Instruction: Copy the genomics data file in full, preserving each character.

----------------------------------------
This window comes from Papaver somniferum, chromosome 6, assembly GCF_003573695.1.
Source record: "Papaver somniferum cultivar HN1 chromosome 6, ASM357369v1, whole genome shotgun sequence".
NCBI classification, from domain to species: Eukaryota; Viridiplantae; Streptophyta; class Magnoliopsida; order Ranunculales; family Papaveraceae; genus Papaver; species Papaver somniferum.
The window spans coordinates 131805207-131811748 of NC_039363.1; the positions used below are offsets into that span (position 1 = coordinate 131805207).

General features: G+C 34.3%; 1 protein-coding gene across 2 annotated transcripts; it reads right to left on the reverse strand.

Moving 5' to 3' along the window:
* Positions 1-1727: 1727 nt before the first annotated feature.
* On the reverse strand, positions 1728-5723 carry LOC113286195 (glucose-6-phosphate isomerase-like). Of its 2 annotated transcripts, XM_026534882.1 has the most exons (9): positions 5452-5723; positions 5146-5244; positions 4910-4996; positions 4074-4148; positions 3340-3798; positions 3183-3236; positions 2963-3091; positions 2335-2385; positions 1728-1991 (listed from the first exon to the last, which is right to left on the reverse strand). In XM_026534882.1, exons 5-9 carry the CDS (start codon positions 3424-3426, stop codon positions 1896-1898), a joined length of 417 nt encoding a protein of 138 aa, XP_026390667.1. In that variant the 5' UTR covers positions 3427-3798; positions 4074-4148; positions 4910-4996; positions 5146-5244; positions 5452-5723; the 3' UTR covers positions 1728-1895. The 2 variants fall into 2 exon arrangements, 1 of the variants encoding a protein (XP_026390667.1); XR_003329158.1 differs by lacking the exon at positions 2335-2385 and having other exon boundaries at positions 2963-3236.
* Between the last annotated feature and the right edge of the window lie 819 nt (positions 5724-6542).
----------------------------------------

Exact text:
This window comes from Papaver somniferum, chromosome 6, assembly GCF_003573695.1.
Source record: "Papaver somniferum cultivar HN1 chromosome 6, ASM357369v1, whole genome shotgun sequence".
NCBI classification, from domain to species: Eukaryota; Viridiplantae; Streptophyta; class Magnoliopsida; order Ranunculales; family Papaveraceae; genus Papaver; species Papaver somniferum.
The window spans coordinates 131805207-131811748 of NC_039363.1; the positions used below are offsets into that span (position 1 = coordinate 131805207).

General features: G+C 34.3%; 1 protein-coding gene across 2 annotated transcripts; it reads right to left on the reverse strand.

Moving 5' to 3' along the window:
* Positions 1-1727: 1727 nt before the first annotated feature.
* On the reverse strand, positions 1728-5723 carry LOC113286195 (glucose-6-phosphate isomerase-like). Of its 2 annotated transcripts, XM_026534882.1 has the most exons (9): positions 5452-5723; positions 5146-5244; positions 4910-4996; positions 4074-4148; positions 3340-3798; positions 3183-3236; positions 2963-3091; positions 2335-2385; positions 1728-1991 (listed from the first exon to the last, which is right to left on the reverse strand). In XM_026534882.1, exons 5-9 carry the CDS (start codon positions 3424-3426, stop codon positions 1896-1898), a joined length of 417 nt encoding a protein of 138 aa, XP_026390667.1. In that variant the 5' UTR covers positions 3427-3798; positions 4074-4148; positions 4910-4996; positions 5146-5244; positions 5452-5723; the 3' UTR covers positions 1728-1895. The 2 variants fall into 2 exon arrangements, 1 of the variants encoding a protein (XP_026390667.1); XR_003329158.1 differs by lacking the exon at positions 2335-2385 and having other exon boundaries at positions 2963-3236.
* Between the last annotated feature and the right edge of the window lie 819 nt (positions 5724-6542).